Publication

Postmortem proteomics to discover biomarkers for forensic PMI estimation

조회수 : 122 등록일 : 2019.05.01 00:00

저자 : Yun, KN (Yun, Ki Na)
출처 : INTERNATIONAL JOURNAL OF LEGAL MEDICINE
출판일 : 2019.05.01


Postmortem proteomics to discover biomarkers for forensic PMI estimation


Choi, KM (Choi, Kyoung-Min)1 ] Zissler, A (Zissler, Angela)2 ] Kim, E (Kim, Eunjung)3 ] Ehrenfellner, B (Ehrenfellner, Bianca)2 ] Cho, E (Cho, Eunji)1 ] Lee, SI (Lee, Se-in)1 ] Steinbacher, P (Steinbacher, Peter)2 ] Yun, KN (Yun, Ki Na)4,5 ] Shin, JH (Shin, Jong Hwan)1,5 ] Kim, JY (Kim, Jin Young)5 ] Stoiber, W (Stoiber, Walter)2 ] Chung, H (Chung, Heesun)1 ] Monticelli, FC (Monticelli, Fabio Carlo)6 ] Kim, JY (Kim, Jae-Young)1,7 ] Pittner, S(Pittner, Stefan)6 ]


[ 1 ] Chungnam Natl Univ, Grad Sch Analyt Sci & Technol GRAST, Daejeon, South Korea
[ 2 ] Univ Salzburg, Dept Biosci, Salzburg, Austria
[ 3 ] H Lee Moffitt Cancel Ctr & Res Inst, Dept Integrated Math Oncol, Tampa, FL USA
[ 4 ] Sogang Univ, Dept Chem, Seoul, South Korea
[ 5 ] Korea Basic Sci Inst, Biomed Omics Ctr, Ochang, South Korea
[ 6 ] Univ Salzburg, Dept Forens Med, Salzburg, Austria
[ 7 ] Korea Basic Sci Inst, Div Bioconvergence Anal, Ochang, South Korea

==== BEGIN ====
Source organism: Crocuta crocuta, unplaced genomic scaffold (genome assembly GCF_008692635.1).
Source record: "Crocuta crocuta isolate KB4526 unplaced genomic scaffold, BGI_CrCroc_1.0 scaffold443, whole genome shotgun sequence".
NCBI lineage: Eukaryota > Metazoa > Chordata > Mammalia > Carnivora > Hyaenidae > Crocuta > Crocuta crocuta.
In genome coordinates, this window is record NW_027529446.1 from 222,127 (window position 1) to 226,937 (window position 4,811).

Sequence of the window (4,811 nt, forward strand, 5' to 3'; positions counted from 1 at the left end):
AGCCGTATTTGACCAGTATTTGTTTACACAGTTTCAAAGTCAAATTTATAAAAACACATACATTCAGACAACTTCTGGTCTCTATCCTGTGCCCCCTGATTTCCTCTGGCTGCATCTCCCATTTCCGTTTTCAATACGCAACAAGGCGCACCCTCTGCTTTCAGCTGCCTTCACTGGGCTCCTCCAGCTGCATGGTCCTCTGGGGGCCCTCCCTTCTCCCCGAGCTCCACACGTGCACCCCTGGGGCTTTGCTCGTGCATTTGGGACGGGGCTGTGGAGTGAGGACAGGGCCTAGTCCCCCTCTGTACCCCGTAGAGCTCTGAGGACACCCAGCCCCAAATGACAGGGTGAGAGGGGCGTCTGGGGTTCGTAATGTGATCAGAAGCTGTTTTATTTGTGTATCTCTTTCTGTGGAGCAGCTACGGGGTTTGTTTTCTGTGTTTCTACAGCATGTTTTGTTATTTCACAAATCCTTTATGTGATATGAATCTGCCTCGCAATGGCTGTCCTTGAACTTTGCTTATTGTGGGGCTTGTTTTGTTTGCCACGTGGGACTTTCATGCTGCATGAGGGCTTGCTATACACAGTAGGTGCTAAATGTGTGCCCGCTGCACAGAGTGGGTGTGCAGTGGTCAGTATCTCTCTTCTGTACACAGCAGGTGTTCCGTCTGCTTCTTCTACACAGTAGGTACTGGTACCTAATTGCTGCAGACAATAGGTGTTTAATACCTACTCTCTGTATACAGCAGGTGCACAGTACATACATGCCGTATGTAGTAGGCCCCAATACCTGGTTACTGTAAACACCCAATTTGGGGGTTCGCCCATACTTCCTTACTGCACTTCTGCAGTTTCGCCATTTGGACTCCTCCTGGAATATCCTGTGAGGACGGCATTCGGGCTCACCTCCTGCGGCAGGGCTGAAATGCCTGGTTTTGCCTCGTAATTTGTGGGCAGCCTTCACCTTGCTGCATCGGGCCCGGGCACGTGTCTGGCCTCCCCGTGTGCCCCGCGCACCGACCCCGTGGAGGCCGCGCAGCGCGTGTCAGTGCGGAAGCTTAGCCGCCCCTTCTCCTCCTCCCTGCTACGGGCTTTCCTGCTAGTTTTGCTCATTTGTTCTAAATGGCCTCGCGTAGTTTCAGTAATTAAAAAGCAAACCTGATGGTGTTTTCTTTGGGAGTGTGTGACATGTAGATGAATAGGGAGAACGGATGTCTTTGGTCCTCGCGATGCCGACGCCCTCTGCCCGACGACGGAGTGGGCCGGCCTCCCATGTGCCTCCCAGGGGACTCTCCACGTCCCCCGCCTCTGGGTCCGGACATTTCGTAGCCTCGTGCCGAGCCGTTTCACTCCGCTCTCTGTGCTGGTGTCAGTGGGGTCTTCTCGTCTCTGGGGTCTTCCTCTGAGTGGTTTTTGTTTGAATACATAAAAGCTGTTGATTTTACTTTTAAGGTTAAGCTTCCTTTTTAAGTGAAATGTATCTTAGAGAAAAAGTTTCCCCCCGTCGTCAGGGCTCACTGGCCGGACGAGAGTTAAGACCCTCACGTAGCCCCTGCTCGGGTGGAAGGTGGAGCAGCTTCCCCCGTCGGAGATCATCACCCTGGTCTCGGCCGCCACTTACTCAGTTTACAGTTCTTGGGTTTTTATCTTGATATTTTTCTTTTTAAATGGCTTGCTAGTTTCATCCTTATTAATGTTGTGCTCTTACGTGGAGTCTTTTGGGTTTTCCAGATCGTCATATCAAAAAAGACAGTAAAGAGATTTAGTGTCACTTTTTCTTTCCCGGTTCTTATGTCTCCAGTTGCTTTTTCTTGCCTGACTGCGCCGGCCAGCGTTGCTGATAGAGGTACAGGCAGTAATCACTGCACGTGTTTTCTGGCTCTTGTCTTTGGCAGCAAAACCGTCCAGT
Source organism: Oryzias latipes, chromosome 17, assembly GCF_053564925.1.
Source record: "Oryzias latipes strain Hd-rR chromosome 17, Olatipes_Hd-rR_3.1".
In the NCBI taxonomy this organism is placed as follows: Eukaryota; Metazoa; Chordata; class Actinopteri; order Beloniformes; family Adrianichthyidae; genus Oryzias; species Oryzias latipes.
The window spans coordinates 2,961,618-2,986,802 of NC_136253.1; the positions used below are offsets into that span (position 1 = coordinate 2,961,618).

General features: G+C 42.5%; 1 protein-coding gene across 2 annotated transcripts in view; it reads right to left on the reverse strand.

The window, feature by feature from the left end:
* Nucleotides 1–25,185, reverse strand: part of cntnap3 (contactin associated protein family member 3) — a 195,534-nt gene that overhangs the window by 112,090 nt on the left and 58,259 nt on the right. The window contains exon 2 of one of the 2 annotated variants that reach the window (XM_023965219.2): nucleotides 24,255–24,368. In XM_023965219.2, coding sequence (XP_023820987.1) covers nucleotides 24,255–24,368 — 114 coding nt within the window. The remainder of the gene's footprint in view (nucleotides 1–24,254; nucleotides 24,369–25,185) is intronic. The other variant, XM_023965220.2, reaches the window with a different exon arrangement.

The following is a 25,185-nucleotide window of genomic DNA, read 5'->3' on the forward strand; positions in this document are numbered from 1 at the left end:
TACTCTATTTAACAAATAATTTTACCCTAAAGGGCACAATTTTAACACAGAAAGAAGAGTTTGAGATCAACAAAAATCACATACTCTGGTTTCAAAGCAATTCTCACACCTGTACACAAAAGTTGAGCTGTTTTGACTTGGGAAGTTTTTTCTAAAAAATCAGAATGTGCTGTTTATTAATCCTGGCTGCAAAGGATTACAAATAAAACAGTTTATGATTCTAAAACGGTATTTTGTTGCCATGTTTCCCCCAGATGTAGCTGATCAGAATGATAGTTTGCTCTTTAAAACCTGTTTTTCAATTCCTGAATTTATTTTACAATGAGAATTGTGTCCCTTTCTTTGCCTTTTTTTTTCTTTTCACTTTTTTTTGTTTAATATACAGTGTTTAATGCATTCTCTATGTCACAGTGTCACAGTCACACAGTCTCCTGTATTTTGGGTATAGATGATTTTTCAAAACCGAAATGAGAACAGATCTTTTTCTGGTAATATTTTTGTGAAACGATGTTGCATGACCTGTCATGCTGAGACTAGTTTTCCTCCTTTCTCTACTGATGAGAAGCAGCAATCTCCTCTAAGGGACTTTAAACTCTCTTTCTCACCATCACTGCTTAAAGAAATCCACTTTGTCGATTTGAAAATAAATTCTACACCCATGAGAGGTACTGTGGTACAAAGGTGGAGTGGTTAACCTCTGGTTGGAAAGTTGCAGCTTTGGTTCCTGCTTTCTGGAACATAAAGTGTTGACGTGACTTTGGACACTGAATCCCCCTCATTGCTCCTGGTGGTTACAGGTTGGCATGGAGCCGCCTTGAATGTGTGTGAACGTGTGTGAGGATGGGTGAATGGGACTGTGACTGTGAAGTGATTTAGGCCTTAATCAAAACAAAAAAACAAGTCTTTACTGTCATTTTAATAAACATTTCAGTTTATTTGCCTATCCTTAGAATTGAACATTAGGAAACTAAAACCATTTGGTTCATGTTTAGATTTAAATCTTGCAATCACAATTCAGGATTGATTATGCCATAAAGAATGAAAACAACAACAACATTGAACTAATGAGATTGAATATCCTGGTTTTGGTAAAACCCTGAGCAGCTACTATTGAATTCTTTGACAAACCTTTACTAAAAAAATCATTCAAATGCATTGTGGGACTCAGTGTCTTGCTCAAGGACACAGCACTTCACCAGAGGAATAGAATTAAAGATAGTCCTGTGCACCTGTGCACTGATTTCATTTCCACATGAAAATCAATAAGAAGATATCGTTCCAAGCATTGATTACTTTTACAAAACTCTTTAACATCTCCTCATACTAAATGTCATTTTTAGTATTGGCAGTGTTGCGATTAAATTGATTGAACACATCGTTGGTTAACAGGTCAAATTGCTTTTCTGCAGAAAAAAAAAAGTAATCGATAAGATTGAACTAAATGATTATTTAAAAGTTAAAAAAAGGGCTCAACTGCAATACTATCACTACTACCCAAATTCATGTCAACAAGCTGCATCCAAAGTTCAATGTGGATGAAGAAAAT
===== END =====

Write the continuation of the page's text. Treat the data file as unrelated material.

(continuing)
The assessment of postmortem degradation of skeletal muscle proteins has emerged as a novel approach to estimate the time since death in the early to mid-postmortem phase (approximately 24 h postmortem (hpm) to 120 hpm). Current protein-based methods are limited to a small number of skeletal muscle proteins, shown to undergo proteolysis after death. In this study, we investigated the usability of a target-based and unbiased system-wide protein analysis to gain further insights into systemic postmortem protein alterations and to identify additional markers for postmortem interval (PMI) delimitation. We performed proteomic profiling to globally analyze postmortem alterations of the rat and mouse skeletal muscle proteome at defined time points (0, 24, 48, 72, and 96 hpm), harnessing a mass spectrometry-based quantitative proteomics approach. Hierarchical clustering analysis for a total of 579 (rat) and 896 (mouse) quantified proteins revealed differentially expressed proteins during the investigated postmortem period. We further focused on two selected proteins (eEF1A2 and GAPDH), which were shown to consistently degrade postmortem in both rat and mouse, suggesting conserved intra- and interspecies degradation behavior, and thus preserved association with the PMI and possible transferability to humans. In turn, we validated the usefulness of these new markers by classical Western blot experiments in a rat model and in human autopsy cases. Our results demonstrate the feasibility of mass spectrometry-based analysis to discover novel protein markers for PMI estimation and show that the proteins eEF1A2 and GAPDH appear to be valuable markers for PMI estimation in humans.






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